How to Prepare and Eat Passion Fruit
- Clean your fruit: Wash and dry the fruit to remove any pesticides or preservatives.
- Slice them open: Then, simply cut the fruit in half. You can just scoop out the pulp and eat it — some people like a little sugar sprinkled over to cut through the sourness, while other people love the bit of sourness. Avoid scraping the white part of the inside of the skin, which is bitter like the pith of citrus fruit.
How to Make Passion Fruit Juice or Puree
To make juice: If you are looking for the juice, then you want to remove the seeds. Do this by pressing the pulp through a sieve which will separate the seeds from the liquidy pulp. You won’t get a ton, but if you are using the juice for baking or another purpose, this is a necessary task.
To make puree: If you’re looking for puree instead of juice, simply put all the seeds and juice in a blender and puree, straining for the end product. A bit of crunch will be part of the puree — but it’s a whole lot easier than straining out all of the seeds.
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How to Store Passion Fruit
If your passion fruit is not ripe, leave it on a counter for 3-5 days to ripen. The best way to get the longest life out of your ripened passion fruit is to store them in the crisper or vegetable drawer of your refrigerator. This way, they can last approximately 1 week.
Passion fruit puree, juice, or pulp freezes really well. So if you get your hands on lots of passion fruit and want to make it last, make a batch of juice or puree and freeze it.
Yes! They are the tart part of the passion fruit. Some people like to chew them up, while others swallow the seeds whole. You can blend them into a passion fruit puree as well. The seeds have a lot of fiber and — in moderation — can be good for digestion.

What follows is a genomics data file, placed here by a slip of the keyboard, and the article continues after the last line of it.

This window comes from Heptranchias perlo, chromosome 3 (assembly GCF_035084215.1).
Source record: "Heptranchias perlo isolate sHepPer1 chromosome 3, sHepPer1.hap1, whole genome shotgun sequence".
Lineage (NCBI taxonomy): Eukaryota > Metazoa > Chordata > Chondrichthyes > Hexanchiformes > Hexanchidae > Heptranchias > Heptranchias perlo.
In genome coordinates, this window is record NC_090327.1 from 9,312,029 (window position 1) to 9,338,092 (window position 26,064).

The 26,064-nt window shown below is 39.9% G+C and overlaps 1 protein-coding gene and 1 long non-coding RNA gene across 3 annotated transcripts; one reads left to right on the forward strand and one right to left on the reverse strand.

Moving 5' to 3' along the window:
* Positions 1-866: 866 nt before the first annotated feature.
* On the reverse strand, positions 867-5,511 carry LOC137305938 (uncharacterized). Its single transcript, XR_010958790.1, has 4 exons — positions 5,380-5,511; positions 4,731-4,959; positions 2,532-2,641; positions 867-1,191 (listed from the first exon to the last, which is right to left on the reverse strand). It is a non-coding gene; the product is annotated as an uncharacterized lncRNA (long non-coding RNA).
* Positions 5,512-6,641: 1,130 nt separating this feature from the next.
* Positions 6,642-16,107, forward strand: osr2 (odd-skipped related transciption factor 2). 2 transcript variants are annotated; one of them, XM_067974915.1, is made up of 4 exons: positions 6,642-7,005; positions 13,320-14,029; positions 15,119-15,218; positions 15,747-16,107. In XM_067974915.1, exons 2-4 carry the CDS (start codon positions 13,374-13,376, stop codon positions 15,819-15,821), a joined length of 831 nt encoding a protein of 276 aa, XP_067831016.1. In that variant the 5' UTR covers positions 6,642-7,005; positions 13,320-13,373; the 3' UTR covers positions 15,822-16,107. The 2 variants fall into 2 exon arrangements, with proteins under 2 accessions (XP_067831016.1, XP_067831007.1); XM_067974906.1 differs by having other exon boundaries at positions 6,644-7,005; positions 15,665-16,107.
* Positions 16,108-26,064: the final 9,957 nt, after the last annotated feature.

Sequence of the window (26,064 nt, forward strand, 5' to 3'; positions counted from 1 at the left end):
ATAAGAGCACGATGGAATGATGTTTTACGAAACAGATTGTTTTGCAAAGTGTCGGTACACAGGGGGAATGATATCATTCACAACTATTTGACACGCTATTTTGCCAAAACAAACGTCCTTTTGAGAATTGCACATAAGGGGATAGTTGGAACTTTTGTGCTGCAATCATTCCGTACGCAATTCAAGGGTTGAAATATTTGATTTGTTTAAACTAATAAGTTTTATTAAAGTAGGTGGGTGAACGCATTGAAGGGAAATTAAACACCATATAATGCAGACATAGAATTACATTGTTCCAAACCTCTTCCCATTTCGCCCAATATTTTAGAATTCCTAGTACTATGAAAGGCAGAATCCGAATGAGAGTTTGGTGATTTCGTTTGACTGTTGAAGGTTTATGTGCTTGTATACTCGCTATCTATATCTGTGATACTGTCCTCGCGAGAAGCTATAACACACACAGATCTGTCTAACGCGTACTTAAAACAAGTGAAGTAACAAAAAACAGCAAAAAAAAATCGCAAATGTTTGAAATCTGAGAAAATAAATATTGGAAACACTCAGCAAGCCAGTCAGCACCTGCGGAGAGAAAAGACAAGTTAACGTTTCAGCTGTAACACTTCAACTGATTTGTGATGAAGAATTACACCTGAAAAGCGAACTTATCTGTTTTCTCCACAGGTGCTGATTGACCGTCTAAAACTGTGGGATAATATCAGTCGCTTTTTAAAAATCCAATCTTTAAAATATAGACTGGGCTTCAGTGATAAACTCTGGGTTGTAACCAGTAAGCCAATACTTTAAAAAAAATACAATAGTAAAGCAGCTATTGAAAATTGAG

Passion fruits have a lot of nutritional benefits. They are rich in antioxidants and a good source of nutrients, including fiber, vitamin C, and vitamin A. They are low in fat.
Passion fruit usually is available year-round, but being a tropical fruit, they are more abundant in the warmer months. Its prime growing season is early summer through winter.
Passion fruit takes a long time to grow — usually about two years from planting to maturation — and it’s very finicky, and the plants are very subject to problems. Add to that the fact that usually it needs to be imported into the USA, and the high price tag on these fruits starts making a little bit more sense.
Add Passion Fruit Juice to Drinks
How to Cook More Exotic and Tropical Fruits
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How to Prepare Passion Fruit Juice or Puree
- 1 Knife
- 1 Sieve
- 12 ripe passion fruits
- First, wash and dry the fruit to remove any pesticides or preservatives.
- Next, simply cut it in half, and scoop out the pulp. Avoid scraping the white part of the inside of the skin, which is bitter like the pith of citrus fruit.
- Next, you want to remove the seeds. Do this by pressing the pulp through a sieve, which will separate the seeds from the liquidy pulp. You won’t get a ton, but if you are using the juice for baking or another purpose, this is a necessary task.
- If you're looking for puree, simply put all the seeds and juice in a blender and puree, straining for the end product. A bit of crunch will be part of the final product — but it’s a whole lot easier than straining out all of the seeds.
Nutrition information is automatically calculated, so should only be used as an approximation.